The latest escalation of the Trump-China trade war has led to an iron door slamming shut.
On Tuesday, the Chinese Commerce Ministry announced that China will no longer be buying American agricultural products, a decision with huge, wide-ranging implications. Zippy Duvall, president of the normally conservative-leaning American Farm Bureau, called the decision a “body blow” to American agriculture.
The Chinese decision is a response to two moves from Donald Trump and his administration. The first was a surprise announcement, made by Trump, that the US would begin instituting a 10 percent tariff on about $300 billion worth of Chinese goods. This came following a series of trade negotiations that press officers in the Trump administration described as “productive,” but Trump tweeted that China had reneged on promises to purchase certain American agricultural products (without specifying what those might have been).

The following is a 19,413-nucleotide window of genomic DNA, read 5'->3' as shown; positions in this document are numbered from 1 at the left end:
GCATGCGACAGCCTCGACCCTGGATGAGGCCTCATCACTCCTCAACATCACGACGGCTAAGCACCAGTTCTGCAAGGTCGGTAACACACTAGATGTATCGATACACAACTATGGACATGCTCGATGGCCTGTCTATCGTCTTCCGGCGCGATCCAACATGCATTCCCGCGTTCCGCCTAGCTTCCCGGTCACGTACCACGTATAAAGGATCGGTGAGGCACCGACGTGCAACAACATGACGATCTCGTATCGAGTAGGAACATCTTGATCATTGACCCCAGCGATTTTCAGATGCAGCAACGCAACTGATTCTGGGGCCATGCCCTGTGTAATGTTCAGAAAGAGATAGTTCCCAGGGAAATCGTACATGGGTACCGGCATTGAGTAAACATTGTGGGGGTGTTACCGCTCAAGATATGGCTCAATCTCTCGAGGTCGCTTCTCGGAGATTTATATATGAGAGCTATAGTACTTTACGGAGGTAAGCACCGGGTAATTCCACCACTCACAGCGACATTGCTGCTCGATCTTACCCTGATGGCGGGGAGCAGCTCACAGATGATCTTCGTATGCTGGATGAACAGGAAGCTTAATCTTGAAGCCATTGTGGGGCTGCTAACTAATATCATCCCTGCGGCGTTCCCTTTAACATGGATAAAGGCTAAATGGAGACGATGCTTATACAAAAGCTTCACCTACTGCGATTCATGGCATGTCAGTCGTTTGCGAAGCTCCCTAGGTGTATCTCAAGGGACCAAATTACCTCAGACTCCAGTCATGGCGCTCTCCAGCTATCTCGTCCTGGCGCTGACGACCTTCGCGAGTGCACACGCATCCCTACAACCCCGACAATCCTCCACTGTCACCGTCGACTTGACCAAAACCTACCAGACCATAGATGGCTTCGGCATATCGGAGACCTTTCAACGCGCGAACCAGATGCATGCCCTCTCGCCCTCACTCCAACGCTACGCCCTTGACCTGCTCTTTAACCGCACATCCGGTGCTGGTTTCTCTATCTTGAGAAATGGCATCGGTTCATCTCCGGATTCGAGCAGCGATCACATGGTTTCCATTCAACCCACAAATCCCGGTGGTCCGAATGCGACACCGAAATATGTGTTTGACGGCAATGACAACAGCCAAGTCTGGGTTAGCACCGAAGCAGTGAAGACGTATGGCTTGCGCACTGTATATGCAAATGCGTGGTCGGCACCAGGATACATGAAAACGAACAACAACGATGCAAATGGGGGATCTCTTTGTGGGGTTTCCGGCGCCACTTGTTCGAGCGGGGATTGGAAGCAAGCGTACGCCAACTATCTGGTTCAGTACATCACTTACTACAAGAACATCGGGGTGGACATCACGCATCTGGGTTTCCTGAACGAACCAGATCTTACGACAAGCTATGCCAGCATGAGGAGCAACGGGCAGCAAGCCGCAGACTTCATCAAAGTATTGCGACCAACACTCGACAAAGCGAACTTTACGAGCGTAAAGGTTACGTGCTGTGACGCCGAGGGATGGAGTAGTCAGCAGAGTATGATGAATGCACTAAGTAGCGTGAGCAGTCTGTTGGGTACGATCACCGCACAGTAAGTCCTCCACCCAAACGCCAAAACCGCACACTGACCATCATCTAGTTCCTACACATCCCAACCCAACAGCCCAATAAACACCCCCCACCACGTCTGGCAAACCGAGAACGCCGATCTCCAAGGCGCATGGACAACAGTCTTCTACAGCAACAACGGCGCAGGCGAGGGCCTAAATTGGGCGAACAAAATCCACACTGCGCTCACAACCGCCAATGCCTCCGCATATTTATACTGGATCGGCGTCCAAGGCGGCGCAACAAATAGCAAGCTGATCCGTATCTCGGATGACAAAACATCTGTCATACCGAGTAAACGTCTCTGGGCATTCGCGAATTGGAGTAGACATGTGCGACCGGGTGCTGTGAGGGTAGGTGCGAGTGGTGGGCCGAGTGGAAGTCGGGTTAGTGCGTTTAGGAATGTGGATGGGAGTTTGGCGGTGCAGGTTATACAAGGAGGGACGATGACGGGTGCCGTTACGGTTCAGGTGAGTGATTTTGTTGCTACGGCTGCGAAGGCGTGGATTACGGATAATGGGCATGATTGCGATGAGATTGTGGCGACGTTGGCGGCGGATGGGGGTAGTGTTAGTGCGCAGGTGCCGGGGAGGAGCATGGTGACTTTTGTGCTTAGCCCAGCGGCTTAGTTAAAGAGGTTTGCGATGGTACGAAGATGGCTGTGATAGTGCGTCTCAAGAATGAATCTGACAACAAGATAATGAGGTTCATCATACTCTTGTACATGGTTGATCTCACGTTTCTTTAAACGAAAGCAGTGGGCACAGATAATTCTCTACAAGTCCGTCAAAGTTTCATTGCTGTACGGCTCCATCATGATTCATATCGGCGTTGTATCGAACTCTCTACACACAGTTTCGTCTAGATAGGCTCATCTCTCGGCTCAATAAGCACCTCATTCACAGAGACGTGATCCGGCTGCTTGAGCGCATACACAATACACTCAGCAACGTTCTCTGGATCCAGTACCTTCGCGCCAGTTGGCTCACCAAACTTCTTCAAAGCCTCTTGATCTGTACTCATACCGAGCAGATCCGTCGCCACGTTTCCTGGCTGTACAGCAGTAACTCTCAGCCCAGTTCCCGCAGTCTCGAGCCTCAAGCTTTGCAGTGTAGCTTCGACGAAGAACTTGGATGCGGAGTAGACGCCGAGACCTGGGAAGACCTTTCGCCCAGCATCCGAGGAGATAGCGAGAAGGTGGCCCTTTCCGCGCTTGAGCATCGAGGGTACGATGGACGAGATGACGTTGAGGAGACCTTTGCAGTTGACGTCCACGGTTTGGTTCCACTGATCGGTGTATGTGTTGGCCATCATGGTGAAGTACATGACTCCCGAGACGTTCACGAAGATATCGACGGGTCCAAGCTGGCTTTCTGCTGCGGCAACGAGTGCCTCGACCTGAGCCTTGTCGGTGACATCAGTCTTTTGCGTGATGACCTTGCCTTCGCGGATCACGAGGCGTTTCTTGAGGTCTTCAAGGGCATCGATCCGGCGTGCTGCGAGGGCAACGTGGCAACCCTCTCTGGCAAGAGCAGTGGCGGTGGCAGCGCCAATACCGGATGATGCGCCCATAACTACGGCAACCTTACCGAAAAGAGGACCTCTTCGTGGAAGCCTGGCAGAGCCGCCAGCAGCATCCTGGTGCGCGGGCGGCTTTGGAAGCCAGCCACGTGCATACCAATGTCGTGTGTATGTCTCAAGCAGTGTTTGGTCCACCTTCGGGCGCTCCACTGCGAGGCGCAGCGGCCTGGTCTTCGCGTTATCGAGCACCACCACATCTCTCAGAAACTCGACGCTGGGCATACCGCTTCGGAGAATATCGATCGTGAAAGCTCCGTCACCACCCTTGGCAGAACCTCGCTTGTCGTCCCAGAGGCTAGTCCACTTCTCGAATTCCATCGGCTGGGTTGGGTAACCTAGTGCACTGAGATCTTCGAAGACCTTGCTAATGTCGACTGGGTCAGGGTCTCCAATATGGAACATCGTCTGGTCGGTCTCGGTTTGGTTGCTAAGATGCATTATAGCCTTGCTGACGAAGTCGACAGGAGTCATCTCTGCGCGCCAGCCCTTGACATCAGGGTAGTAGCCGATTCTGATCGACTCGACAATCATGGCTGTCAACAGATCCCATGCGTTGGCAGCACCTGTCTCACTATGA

Then, on Monday, Treasury Secretary Steven Mnuchin formally labeled China as a currency manipulator due to a drop in the value of the yuan. The move is largely symbolic, but also nearly unprecedented, and seen as mostly an open-handed slap in the face to China.
In response, it appears, came the Chinese government’s tactic to halt the purchase of American agricultural goods. China’s targeting of American agriculture has the benefit, in China’s perspective, of being both a large and a political attack. China imports billions of dollars of American agriculture, being the largest importer of American soybeans and a top-three importer of American pork; overall, China is the fourth-largest importer of American agricultural goods. But attacking American agriculture also serves as a de facto attack on Trump, who is perceived to draw support from rural America.
This will be yet another insanely heavy burden on American farmers, who have dealt with fallout from the trade war for over a year, in addition to swine flu, floods, droughts, and heat waves.